The uprising in Iran shows the potential for a real revolution. The CPI (MLM) is actively working for just such a revolution, working within this volatile and rapidly evolving situation to bring forward a new, revolutionary path in opposition to both imperialism and Islamic fundamentalism:

"Why can't we make sacrifices for much higher and loftier goals? Why not struggle for a fundamentally different society and future? A society free of all oppression and exploitation. A society where everyone shares and cooperates. Where the equality of women and men is a fundamental and self-evident principle. Where the beautiful scenes of collaboration, mutual help, and consideration we are witnessing in our common battles today would be institutionalized. A society that is rid of boredom and stagnation, and always lively and active."

Today's struggle and the work of Iranian communists have enormous importance for the liberation of Iran—and the planet. There's potential here to break out of the current political dynamic, shaped by the temporary defeat and the end of the first stage of the communist revolution, and by the clash between imperialism and Islamic fundamentalism. And a real revolutionary uprising in Iran could lift people's sights and dreams, and shatter the notion that there's no real alternative to the world as it is, and that revolution is unrealistic.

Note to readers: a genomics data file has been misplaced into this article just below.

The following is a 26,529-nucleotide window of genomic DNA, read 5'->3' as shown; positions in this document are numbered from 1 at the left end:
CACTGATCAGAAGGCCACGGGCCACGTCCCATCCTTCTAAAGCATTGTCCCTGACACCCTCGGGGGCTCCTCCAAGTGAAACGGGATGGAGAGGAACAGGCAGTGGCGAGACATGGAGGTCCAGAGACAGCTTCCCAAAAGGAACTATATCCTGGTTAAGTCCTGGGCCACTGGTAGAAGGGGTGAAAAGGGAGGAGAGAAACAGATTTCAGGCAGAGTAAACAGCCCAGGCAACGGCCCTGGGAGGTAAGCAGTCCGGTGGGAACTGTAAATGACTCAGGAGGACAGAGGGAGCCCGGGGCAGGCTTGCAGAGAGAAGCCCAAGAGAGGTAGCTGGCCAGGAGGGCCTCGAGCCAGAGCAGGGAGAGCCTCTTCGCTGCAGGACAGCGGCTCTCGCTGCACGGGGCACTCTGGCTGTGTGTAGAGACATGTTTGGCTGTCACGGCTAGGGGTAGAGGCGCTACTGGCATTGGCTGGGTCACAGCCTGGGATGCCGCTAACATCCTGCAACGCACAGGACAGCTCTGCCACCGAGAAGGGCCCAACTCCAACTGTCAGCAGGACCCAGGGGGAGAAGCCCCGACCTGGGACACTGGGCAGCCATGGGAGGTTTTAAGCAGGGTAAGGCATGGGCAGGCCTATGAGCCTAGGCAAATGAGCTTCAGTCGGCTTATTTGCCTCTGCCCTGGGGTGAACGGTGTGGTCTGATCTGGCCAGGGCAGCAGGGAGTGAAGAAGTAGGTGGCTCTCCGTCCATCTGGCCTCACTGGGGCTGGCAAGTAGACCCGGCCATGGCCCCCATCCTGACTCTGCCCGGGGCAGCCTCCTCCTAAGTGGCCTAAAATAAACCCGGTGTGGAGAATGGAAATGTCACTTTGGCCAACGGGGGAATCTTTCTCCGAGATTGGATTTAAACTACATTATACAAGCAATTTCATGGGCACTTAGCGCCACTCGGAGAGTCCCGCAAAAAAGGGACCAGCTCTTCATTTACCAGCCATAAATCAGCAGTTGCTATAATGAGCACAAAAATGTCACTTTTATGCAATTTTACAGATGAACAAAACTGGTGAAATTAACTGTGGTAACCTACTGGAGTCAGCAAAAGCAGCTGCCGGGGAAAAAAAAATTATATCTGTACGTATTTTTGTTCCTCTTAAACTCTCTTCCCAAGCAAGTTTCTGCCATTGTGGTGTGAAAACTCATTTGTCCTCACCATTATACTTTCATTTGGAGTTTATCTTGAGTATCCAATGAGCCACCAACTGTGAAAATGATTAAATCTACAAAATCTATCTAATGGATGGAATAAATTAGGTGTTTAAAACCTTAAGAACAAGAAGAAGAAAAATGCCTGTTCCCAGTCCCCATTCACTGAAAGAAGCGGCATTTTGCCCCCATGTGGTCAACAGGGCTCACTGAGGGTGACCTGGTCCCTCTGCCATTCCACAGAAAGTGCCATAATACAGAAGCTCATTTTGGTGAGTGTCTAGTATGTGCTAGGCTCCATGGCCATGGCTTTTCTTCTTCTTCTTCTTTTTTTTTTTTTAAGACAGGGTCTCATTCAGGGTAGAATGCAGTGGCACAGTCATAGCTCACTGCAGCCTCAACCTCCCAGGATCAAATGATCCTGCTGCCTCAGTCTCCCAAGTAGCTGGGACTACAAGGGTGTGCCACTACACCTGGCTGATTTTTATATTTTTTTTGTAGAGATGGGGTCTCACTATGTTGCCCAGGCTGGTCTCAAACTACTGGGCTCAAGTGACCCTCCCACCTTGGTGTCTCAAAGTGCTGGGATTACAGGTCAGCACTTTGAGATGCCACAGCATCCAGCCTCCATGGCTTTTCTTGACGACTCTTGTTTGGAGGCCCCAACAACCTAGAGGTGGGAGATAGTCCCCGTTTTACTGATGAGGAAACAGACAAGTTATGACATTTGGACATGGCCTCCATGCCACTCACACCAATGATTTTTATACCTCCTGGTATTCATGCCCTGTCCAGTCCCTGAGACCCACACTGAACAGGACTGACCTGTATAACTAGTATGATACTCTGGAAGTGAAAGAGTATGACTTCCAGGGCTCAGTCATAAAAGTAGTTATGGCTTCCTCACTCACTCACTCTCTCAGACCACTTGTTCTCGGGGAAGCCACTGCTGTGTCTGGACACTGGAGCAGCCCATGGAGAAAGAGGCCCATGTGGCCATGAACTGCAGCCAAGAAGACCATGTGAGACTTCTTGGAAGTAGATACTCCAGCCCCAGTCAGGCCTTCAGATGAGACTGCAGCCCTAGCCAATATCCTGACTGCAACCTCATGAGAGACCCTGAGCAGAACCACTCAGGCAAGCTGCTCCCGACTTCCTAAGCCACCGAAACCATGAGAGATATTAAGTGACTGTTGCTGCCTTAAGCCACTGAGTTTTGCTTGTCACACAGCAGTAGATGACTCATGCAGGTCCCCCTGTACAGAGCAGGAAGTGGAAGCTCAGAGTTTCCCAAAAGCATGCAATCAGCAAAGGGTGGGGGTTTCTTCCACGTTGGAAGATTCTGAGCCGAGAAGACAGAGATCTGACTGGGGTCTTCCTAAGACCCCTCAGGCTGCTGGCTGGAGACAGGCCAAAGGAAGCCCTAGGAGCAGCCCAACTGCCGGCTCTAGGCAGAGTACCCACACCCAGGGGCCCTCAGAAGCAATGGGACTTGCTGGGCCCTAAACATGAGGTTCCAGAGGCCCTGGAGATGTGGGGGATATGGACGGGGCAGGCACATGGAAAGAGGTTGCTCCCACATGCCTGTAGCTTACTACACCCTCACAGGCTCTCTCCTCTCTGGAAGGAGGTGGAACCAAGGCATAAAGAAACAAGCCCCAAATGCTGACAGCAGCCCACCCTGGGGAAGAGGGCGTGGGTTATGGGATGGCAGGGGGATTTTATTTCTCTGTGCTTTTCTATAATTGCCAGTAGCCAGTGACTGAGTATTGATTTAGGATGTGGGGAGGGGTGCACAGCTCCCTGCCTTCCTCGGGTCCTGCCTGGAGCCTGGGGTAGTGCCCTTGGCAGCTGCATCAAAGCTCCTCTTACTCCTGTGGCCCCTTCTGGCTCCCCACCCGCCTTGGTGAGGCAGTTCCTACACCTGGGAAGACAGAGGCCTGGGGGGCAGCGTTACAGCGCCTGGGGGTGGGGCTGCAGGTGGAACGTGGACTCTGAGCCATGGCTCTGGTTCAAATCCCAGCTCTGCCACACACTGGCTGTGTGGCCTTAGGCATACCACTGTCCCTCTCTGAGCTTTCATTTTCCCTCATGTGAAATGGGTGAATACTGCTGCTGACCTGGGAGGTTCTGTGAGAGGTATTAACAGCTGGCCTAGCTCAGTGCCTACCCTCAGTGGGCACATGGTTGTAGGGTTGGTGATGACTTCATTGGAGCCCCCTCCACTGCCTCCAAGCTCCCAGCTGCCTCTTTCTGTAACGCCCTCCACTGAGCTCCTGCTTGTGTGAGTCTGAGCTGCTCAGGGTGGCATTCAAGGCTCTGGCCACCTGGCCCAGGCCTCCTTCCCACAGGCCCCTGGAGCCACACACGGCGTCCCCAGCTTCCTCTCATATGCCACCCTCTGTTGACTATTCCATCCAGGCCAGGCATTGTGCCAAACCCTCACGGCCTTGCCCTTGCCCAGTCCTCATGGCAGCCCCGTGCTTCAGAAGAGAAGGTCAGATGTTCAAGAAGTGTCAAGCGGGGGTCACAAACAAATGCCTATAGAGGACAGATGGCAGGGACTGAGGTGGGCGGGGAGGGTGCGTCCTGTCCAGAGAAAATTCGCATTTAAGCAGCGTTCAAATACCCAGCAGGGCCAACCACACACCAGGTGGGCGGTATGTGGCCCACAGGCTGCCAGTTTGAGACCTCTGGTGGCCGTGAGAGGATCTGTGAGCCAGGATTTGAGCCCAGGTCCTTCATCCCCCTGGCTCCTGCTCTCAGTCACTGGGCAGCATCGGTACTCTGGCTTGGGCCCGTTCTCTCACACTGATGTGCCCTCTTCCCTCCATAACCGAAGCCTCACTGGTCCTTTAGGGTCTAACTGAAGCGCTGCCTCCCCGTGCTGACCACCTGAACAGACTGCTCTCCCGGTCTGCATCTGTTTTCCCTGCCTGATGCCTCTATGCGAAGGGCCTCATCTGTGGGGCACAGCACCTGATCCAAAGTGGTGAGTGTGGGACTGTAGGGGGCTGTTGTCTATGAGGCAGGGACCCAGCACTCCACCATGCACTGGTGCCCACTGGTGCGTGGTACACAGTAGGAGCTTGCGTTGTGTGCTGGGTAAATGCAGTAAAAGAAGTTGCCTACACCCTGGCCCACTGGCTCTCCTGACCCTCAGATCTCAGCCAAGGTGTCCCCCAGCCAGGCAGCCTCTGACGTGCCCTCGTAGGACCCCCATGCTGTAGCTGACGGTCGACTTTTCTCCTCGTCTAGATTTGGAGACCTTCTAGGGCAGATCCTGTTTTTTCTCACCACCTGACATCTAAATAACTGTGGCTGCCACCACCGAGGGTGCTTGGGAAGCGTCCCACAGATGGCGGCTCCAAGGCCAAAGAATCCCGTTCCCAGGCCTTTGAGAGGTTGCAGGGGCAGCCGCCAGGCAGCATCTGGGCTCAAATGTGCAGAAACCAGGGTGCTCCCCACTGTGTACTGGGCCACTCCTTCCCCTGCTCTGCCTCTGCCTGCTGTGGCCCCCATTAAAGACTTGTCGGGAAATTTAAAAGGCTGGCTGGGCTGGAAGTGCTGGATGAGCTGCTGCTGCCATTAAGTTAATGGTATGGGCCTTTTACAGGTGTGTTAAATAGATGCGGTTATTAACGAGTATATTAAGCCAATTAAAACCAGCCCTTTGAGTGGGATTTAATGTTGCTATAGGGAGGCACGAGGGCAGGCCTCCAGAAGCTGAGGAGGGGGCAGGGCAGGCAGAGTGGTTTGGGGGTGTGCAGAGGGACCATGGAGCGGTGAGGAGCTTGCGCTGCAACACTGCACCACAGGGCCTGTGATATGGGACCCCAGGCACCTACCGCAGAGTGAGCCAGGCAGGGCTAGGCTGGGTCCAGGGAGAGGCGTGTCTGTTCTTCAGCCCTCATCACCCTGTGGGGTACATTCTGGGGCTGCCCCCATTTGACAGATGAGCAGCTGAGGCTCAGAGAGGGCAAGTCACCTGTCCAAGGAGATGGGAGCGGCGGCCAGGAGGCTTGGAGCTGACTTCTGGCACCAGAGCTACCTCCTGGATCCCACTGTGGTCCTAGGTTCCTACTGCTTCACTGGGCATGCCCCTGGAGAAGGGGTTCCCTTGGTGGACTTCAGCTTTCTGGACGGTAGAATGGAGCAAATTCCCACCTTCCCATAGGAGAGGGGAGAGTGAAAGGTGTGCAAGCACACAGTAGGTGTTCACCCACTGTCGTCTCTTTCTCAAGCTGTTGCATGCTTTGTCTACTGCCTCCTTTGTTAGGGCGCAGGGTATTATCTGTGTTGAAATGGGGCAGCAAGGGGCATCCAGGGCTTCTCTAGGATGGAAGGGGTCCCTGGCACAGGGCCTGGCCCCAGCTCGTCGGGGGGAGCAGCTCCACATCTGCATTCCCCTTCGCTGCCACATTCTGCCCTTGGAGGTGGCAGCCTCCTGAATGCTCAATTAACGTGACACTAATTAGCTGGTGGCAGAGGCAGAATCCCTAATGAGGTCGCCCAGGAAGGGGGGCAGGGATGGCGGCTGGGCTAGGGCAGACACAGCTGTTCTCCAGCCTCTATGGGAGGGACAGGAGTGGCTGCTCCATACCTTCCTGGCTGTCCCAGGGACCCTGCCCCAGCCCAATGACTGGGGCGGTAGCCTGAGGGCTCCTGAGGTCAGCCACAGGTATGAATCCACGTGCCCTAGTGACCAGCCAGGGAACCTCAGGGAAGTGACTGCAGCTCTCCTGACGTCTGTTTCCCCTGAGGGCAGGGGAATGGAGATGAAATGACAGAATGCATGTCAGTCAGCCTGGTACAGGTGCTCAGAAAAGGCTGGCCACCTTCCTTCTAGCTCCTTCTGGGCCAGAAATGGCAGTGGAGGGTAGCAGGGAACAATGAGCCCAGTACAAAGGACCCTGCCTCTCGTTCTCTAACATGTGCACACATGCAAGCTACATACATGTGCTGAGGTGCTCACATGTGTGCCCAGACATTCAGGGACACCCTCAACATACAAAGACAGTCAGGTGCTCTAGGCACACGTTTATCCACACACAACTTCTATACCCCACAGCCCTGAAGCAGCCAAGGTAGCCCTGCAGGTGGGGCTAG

Anyone who wants a whole different world should support the struggle of the Iranian people, and the work of Iran's revolutionary communists.


Recent communiques and leaflets from the CPI (MLM) can be found on our website at:;; and See also, (in Farsi)